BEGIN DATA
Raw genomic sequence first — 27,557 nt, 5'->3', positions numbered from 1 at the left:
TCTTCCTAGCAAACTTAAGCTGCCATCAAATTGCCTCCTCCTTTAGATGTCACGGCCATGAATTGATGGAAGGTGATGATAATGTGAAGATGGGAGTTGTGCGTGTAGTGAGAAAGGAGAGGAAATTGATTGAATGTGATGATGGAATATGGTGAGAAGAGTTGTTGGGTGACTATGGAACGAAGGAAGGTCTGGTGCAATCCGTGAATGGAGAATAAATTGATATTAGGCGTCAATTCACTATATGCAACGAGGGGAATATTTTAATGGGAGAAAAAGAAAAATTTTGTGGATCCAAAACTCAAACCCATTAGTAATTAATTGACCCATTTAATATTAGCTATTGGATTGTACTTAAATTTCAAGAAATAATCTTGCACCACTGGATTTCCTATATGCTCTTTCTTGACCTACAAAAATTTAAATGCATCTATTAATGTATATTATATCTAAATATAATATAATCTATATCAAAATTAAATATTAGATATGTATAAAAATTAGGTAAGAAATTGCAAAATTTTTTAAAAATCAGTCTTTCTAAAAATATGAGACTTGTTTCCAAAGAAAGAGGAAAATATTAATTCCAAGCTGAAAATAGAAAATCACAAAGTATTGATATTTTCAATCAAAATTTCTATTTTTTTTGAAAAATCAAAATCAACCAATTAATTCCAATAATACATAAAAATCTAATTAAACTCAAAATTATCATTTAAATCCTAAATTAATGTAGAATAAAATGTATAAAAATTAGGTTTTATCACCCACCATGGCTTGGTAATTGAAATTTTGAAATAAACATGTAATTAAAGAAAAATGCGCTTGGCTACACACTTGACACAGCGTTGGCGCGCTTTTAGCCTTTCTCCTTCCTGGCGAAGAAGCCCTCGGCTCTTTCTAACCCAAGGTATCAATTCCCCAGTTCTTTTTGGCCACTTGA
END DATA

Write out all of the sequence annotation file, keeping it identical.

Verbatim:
Raw genomic sequence first — 27,557 nt, 5'->3', positions numbered from 1 at the left:
TCTTCCTAGCAAACTTAAGCTGCCATCAAATTGCCTCCTCCTTTAGATGTCACGGCCATGAATTGATGGAAGGTGATGATAATGTGAAGATGGGAGTTGTGCGTGTAGTGAGAAAGGAGAGGAAATTGATTGAATGTGATGATGGAATATGGTGAGAAGAGTTGTTGGGTGACTATGGAACGAAGGAAGGTCTGGTGCAATCCGTGAATGGAGAATAAATTGATATTAGGCGTCAATTCACTATATGCAACGAGGGGAATATTTTAATGGGAGAAAAAGAAAAATTTTGTGGATCCAAAACTCAAACCCATTAGTAATTAATTGACCCATTTAATATTAGCTATTGGATTGTACTTAAATTTCAAGAAATAATCTTGCACCACTGGATTTCCTATATGCTCTTTCTTGACCTACAAAAATTTAAATGCATCTATTAATGTATATTATATCTAAATATAATATAATCTATATCAAAATTAAATATTAGATATGTATAAAAATTAGGTAAGAAATTGCAAAATTTTTTAAAAATCAGTCTTTCTAAAAATATGAGACTTGTTTCCAAAGAAAGAGGAAAATATTAATTCCAAGCTGAAAATAGAAAATCACAAAGTATTGATATTTTCAATCAAAATTTCTATTTTTTTTGAAAAATCAAAATCAACCAATTAATTCCAATAATACATAAAAATCTAATTAAACTCAAAATTATCATTTAAATCCTAAATTAATGTAGAATAAAATGTATAAAAATTAGGTTTTATCACCCACCATGGCTTGGTAATTGAAATTTTGAAATAAACATGTAATTAAAGAAAAATGCGCTTGGCTACACACTTGACACAGCGTTGGCGCGCTTTTAGCCTTTCTCCTTCCTGGCGAAGAAGCCCTCGGCTCTTTCTAACCCAAGGTATCAATTCCCCAGTTCTTTTTGGCCACTTGA